Statement before the                Glenn A. Walsh

     Council of the                             P.O. Box 1041

  City of Pittsburgh:                  Pittsburgh, Pennsylvania 15230-1041 U.S.A.

      Expansion of             Telephone: 412-561-7876

   Dinosaur Hall at          Electronic Mail: < >

 Carnegie Museum          Internet Web Site: < >

                                                                        2005 June 14


Good afternoon. I am Glenn A. Walsh of 633 Royce Avenue, Mt. Lebanon. Today, I am representing no formal organization.


First, I want to thank Councilman Bill Peduto for his efforts to provide for this public hearing as well as to ensure that plans for this expansion were available to the public, at the City Clerk's Office, before the hearing.


I did review the plans last week. From these plans, along with other information on the Carnegie Museum web site, it seems like a very good project that will maintain Carnegie Museum's reputation for one of the best dinosaur exhibits in the world!


Now, I had several questions (attached to this statement), which  I had  e-mailed to Craig Dunham of Carnegie Museum. He replied that he would prefer to answer the questions at the public hearing. I certainly understand that Mr. Dunham is busy with his job. However, it makes no sense to make architectural drawings available ahead of time, which few average citizens can understand, then decline to answer questions ahead of time. How, then, can the average citizen intelligently comment on the project at a public hearing?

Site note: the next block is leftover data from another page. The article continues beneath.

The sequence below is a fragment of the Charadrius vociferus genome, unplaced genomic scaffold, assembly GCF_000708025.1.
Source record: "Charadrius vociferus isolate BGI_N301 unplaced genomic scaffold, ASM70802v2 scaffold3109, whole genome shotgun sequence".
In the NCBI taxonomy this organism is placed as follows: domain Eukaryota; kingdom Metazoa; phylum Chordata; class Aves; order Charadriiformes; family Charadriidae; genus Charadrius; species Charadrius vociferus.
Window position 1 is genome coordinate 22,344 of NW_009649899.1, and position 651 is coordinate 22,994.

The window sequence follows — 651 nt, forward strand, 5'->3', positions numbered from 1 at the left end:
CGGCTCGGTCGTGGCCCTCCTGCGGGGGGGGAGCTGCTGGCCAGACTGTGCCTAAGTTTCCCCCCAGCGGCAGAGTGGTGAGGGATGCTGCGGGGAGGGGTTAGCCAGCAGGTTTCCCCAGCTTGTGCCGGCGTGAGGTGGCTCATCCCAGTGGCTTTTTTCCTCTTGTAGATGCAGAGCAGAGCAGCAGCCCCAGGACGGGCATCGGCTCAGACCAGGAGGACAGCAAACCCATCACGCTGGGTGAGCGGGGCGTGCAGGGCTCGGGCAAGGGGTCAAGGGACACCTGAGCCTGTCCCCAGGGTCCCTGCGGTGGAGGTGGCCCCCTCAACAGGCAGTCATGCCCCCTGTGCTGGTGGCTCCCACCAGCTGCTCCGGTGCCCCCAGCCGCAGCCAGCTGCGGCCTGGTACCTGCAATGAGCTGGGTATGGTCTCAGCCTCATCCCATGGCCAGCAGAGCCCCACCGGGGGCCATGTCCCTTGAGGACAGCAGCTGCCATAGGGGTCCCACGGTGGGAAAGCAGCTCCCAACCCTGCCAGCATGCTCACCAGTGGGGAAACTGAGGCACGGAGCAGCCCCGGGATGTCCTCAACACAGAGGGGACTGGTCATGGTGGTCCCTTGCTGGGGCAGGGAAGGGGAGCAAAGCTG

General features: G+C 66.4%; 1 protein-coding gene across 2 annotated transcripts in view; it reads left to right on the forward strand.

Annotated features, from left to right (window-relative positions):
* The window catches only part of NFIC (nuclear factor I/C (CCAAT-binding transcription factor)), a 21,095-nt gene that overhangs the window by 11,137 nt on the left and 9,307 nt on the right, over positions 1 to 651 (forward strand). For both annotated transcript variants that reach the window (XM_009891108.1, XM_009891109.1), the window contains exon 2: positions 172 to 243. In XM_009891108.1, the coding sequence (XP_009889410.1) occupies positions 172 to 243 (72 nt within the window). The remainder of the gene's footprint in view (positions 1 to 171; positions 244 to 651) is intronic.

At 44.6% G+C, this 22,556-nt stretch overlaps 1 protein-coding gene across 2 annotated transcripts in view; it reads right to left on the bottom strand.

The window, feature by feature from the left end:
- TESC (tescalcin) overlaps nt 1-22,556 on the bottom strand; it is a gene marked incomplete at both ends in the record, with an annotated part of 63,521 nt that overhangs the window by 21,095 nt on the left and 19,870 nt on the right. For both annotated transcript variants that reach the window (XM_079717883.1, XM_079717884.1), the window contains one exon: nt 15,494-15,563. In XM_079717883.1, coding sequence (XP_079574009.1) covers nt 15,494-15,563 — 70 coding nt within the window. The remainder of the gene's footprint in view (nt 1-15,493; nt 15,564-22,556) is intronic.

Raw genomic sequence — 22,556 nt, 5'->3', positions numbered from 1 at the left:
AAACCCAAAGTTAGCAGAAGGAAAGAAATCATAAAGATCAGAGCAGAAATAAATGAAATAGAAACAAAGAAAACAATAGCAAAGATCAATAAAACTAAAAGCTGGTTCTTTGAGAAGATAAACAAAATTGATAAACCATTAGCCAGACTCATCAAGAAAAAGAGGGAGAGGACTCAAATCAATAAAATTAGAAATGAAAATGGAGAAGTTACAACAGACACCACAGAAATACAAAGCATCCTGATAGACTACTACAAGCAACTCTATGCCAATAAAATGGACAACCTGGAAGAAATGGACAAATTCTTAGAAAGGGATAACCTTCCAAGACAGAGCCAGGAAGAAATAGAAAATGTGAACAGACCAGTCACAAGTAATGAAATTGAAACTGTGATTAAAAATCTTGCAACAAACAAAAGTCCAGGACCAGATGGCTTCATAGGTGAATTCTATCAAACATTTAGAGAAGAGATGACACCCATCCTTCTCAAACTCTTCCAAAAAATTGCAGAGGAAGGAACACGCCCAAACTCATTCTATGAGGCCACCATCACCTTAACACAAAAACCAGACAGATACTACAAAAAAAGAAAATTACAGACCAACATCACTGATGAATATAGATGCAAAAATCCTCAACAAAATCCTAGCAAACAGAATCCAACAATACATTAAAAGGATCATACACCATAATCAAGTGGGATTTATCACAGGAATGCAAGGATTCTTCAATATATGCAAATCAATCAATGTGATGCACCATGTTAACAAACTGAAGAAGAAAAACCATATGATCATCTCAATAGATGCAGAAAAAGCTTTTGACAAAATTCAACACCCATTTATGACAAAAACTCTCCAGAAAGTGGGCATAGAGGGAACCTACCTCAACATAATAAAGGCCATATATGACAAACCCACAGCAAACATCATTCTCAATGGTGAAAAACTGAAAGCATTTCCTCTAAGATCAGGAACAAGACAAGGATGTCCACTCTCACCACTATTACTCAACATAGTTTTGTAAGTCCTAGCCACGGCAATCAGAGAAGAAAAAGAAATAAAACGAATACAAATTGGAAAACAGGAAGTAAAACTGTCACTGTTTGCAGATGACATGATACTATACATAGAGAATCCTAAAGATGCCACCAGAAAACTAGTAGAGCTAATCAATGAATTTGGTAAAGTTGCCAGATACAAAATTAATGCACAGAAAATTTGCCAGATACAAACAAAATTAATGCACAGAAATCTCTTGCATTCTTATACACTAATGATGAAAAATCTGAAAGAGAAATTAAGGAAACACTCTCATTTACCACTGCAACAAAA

A better strategy would have been to have Carnegie Museum provide a special public session as the Port Authority often does, perhaps in the Carnegie Lecture Hall, where drawings could have been viewed by the public and questions answered by Carnegie officials. Then, once the public hearing date arrives, the public would be able to discuss the project intelligently. City Council and The Carnegie should implement such a strategy for future projects.


Although I see no real problems with this plan, what would happen if information was revealed at this public hearing that City Council did have problems with? With the passage of Bill 1367 on May 31, Carnegie Museum would have no obligation to change their plans; they already have the legal right to follow-through with their project as they see fit. This public hearing should have occurred prior to the passage of Bill 1367.


In Bill 1367, it states: “the Museum, acting on behalf of the City, entered the Land and built the Museum Property;…” Yet, the Preamble to the agreement states that the Museum was not legally created until March 2, 1896, nearly four months after the building was completed, dedicated, and donated to the City of Pittsburgh!


Let there be no doubt in anyone’s mind that, as with the neighborhood branch library buildings, the Main Library and Museums building is owned by the City of Pittsburgh—not just the land the building sits upon. At the building dedication on November 5, 1895, Pittsburgh Mayor McKenna stated: “As Chief Magistrate of this, my native city, I am pleased to receive for the people this beautiful building which you, at great expense out of your abundant means, have erected and designated that it shall be "Free to the People."”